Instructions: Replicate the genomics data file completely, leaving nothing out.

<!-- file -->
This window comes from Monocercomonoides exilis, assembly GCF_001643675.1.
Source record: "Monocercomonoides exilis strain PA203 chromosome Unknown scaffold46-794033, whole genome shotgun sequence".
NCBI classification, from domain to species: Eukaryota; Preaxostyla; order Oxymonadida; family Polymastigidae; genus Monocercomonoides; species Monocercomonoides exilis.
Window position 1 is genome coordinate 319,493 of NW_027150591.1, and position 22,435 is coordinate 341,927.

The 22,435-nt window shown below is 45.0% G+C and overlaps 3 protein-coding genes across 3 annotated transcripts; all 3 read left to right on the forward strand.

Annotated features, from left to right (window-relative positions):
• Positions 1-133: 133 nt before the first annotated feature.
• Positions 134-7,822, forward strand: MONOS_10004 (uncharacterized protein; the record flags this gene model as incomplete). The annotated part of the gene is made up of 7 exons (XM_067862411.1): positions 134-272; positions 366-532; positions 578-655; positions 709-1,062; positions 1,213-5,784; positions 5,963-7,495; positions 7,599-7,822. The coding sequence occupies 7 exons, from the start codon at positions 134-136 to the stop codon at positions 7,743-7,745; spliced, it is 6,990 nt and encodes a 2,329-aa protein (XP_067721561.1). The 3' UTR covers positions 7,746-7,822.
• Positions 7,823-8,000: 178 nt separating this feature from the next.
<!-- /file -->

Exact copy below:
This window comes from Monocercomonoides exilis, assembly GCF_001643675.1.
Source record: "Monocercomonoides exilis strain PA203 chromosome Unknown scaffold46-794033, whole genome shotgun sequence".
NCBI classification, from domain to species: Eukaryota; Preaxostyla; order Oxymonadida; family Polymastigidae; genus Monocercomonoides; species Monocercomonoides exilis.
Window position 1 is genome coordinate 319,493 of NW_027150591.1, and position 22,435 is coordinate 341,927.

The 22,435-nt window shown below is 45.0% G+C and overlaps 3 protein-coding genes across 3 annotated transcripts; all 3 read left to right on the forward strand.

Annotated features, from left to right (window-relative positions):
• Positions 1-133: 133 nt before the first annotated feature.
• Positions 134-7,822, forward strand: MONOS_10004 (uncharacterized protein; the record flags this gene model as incomplete). The annotated part of the gene is made up of 7 exons (XM_067862411.1): positions 134-272; positions 366-532; positions 578-655; positions 709-1,062; positions 1,213-5,784; positions 5,963-7,495; positions 7,599-7,822. The coding sequence occupies 7 exons, from the start codon at positions 134-136 to the stop codon at positions 7,743-7,745; spliced, it is 6,990 nt and encodes a 2,329-aa protein (XP_067721561.1). The 3' UTR covers positions 7,746-7,822.
• Positions 7,823-8,000: 178 nt separating this feature from the next.